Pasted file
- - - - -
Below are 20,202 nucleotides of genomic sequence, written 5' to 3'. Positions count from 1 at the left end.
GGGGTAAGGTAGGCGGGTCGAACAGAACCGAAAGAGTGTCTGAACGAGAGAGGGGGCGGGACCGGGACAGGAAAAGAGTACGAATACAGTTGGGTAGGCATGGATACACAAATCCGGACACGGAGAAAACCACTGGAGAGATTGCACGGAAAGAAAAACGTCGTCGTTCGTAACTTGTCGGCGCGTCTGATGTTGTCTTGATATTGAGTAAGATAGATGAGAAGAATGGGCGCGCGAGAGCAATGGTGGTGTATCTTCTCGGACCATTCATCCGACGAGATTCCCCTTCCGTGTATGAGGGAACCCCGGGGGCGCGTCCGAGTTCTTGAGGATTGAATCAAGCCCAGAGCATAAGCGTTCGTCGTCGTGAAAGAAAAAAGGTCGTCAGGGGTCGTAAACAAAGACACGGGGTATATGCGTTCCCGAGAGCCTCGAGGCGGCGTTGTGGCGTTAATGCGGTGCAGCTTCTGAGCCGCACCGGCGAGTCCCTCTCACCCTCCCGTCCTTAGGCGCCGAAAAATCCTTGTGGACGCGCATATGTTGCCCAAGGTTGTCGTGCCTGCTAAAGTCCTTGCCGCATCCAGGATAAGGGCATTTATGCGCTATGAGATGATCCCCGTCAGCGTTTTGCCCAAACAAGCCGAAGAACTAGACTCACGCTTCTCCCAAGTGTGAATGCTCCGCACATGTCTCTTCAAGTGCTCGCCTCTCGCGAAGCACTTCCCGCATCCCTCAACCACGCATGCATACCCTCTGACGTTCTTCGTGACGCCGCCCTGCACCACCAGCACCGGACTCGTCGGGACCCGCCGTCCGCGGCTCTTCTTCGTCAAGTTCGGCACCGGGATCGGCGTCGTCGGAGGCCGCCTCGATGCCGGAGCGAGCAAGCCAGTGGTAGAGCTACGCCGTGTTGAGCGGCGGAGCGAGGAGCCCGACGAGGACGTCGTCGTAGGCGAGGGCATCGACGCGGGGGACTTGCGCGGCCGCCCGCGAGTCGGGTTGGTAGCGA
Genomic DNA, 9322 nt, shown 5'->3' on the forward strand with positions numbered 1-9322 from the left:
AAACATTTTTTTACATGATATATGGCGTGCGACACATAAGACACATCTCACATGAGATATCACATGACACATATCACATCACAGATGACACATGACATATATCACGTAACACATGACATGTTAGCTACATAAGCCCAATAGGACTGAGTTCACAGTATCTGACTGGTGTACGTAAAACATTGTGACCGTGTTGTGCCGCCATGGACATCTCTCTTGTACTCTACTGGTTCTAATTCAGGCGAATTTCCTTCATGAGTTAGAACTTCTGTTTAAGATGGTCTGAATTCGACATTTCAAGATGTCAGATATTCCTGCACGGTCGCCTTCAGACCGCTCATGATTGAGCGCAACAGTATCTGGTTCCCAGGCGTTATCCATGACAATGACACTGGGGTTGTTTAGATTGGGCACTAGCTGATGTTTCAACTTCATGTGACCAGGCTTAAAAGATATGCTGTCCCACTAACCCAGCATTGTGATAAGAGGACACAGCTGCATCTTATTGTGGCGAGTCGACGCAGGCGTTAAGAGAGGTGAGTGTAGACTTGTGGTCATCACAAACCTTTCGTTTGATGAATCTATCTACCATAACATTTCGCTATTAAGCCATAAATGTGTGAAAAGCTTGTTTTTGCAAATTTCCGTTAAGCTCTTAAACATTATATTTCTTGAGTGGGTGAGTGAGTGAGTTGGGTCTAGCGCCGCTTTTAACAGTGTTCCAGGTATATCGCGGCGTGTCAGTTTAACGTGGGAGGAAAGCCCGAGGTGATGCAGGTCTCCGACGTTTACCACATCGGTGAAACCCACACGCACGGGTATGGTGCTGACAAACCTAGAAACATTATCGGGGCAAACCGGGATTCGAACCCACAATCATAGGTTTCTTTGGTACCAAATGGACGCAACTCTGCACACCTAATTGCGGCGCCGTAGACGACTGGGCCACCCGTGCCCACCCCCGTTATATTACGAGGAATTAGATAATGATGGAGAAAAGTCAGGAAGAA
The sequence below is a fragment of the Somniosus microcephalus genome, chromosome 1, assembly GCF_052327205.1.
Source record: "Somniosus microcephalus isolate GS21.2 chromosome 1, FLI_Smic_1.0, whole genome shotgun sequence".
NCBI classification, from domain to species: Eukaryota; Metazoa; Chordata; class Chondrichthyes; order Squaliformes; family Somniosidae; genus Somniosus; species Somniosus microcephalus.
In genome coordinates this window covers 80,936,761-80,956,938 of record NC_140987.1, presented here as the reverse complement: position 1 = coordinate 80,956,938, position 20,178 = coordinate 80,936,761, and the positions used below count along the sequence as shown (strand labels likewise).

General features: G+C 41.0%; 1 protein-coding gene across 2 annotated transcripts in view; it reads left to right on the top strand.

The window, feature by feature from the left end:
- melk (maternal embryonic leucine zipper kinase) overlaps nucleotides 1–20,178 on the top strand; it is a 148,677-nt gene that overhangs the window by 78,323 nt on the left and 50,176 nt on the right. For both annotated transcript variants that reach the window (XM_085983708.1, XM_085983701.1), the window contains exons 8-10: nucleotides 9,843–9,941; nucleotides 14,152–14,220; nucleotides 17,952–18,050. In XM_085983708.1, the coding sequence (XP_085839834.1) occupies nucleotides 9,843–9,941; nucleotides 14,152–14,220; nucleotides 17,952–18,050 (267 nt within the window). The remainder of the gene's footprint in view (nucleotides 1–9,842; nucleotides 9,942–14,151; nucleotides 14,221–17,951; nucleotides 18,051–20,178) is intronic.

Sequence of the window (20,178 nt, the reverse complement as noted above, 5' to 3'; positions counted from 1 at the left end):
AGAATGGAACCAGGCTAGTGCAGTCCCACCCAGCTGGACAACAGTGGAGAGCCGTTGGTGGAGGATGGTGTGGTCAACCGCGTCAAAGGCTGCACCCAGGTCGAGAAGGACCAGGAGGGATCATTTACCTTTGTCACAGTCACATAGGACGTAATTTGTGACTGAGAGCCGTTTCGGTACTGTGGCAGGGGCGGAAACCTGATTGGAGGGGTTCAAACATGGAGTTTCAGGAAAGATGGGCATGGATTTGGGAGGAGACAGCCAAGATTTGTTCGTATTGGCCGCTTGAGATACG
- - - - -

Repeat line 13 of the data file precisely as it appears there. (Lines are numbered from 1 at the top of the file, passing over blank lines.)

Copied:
AGAATGGAACCAGGCTAGTGCAGTCCCACCCAGCTGGACAACAGTGGAGAGCCGTTGGTGGAGGATGGTGTGGTCAACCGCGTCAAAGGCTGCACCCAGGTCGAGAAGGACCAGGAGGGATCATTTACCTTTGTCACAGTCACATAGGACGTAATTTGTGACTGAGAGCCGTTTCGGTACTGTGGCAGGGGCGGAAACCTGATTGGAGGGGTTCAAACATGGAGTTTCAGGAAAGATGGGCATGGATTTGGGAGGAGACAGCCAAGATTTGTTCGTATTGGCCGCTTGAGATACG